Forums where local people and experts talk about a green future can help change behaviour and improve policy-making
Wednesday was a not untypical research day: global warming in the morning, stakeholder decision analysis at lunchtime and sustainable London in the late afternoon. It is fun being a geographer. As one, I do research that straddles the environment/people divide. I look at the differences that place and space make to the nature of problems.
My goal is to advance environmental sustainability through research projects that also deliver practical outcomes. In the morning I was part of a team representing the Economic and Social Research Council's global environmental change programme, which gave evidence to a government select committee. The committee wanted to learn what people know about climate change, what they need to know, and what can be done to reduce energy consumption.
Environmental problems arrived on the world's agenda in the mid-1980s around the time I and my colleague Carolyn Harrison began to develop a discursive research methodology involving getting small local groups to discuss local and global environmental issues. We are fascinated by the cultural, social and political resources that people draw on to judge whether global warming exists, the risks it might pose and the reasonableness of demands that they accept personal responsibility by changing everyday practices.
Local experiences make abstract risks tangible and, in this sense, weather extremes are making climate change more "real". But demands for lifestyle changes are still widely contested: partly on the grounds of their effectiveness (what possible difference can one person make to global problems?) and partly on the grounds of fairness (if things are this bad, then why are governments and businesses not changing their practices?).
Environmental scientists and policy-makers see the public as a collection of individuals waiting to be given the right kind of information so they can take rational decisions about changing their behaviour. Researchers working on risk communication and public understanding of science challenge this model by giving experts the opportunity to talk with people with a variety of expertise and local knowledge.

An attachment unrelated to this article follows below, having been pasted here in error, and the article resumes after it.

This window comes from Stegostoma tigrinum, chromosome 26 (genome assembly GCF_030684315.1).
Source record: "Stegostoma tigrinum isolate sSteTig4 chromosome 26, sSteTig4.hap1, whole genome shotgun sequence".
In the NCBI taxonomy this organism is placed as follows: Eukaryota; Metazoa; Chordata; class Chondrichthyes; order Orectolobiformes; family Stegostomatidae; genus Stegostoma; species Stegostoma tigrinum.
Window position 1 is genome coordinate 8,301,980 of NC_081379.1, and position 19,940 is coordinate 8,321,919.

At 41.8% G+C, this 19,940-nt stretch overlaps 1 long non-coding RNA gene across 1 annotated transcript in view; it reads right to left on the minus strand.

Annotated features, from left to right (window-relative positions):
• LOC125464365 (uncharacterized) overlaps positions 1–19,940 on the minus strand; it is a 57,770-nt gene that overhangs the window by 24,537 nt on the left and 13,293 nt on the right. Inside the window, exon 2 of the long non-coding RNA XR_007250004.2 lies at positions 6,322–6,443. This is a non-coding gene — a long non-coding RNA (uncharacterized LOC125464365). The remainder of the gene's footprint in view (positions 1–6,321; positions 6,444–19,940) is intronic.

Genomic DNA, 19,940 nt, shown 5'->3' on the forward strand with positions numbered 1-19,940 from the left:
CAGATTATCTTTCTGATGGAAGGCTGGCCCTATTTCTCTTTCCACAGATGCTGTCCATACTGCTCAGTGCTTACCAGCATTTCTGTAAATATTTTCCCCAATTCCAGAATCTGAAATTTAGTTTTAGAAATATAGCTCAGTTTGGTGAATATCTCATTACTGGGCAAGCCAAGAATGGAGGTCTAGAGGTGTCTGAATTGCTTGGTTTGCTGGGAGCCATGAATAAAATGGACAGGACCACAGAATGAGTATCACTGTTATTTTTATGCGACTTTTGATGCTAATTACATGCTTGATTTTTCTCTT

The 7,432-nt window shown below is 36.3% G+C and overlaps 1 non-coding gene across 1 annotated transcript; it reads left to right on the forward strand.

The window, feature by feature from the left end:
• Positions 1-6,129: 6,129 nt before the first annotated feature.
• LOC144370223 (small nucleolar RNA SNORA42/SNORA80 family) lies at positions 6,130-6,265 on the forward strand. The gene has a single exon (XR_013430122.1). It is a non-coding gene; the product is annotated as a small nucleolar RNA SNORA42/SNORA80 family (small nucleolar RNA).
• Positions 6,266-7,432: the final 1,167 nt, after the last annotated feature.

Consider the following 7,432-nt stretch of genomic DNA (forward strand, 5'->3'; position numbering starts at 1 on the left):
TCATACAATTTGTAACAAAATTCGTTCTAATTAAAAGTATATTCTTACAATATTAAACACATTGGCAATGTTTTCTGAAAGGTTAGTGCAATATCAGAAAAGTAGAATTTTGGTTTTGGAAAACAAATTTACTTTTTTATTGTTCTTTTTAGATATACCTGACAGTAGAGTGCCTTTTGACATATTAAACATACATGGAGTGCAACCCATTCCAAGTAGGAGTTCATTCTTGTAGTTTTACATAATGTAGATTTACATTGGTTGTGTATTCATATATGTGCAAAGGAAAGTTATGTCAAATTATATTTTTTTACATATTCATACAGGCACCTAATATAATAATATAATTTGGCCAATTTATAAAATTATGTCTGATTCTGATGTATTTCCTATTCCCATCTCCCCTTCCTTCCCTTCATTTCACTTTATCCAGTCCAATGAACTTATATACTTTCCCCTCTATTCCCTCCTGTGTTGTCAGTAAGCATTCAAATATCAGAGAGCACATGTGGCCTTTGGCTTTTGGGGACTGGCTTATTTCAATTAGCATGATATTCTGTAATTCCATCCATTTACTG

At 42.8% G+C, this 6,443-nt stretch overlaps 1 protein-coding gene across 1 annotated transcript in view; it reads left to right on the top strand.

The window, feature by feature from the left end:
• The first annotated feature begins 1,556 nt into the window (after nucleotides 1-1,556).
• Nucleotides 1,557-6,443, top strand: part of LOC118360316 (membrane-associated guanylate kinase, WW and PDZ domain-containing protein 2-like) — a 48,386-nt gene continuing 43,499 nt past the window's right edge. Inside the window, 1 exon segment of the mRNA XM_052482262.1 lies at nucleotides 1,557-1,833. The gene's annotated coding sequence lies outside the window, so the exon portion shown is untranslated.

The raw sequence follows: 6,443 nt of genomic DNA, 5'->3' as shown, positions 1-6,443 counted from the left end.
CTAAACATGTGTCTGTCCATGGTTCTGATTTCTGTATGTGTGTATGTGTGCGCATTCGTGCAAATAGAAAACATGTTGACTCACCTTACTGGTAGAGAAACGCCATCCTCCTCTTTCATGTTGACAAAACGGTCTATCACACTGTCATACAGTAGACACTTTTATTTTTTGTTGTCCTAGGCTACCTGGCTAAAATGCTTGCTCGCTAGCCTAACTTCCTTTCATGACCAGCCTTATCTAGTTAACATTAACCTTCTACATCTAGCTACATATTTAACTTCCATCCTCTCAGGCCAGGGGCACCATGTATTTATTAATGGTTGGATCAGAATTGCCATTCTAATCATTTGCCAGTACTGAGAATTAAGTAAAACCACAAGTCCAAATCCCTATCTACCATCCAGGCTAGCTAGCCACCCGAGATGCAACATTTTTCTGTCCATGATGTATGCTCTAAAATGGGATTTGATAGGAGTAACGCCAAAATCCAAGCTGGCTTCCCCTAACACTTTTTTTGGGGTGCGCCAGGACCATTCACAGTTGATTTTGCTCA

The aim is to enrich scientists' and policy-makers' understanding of the social and cultural dimensions of decision-making, to engage more people in policy and to develop methods that encourage dialogue.
Translation science issues were discussed at the lunch-time meeting between my environment and society research unit and colleagues in the Jackson Environment Institute at University College London.
In the evening, it was a meeting between ESRU graduate students and members of the Sustainable London Trust, who want to hold public workshops on a more sustainable London. We are unsure if the goal of presenting the new mayor with a grassroots strategy can be achieved through the kind of open forum planned. How can the meetings be structured to enable everyone to have a say but also elicit the kind of information needed for a coherent strategy? The graduate students are learning how to negotiate, facilitate and write interestingly for a wide audience - transferable skills that are vital for the kind of research we do. In starting my fourth decade as an academic, I end the day thinking that one of my greatest pleasures is working with such bright, enthusiastic and committed young people.
Jacquie Burgess, professor in the environment and society research unit, department of geography, University College London.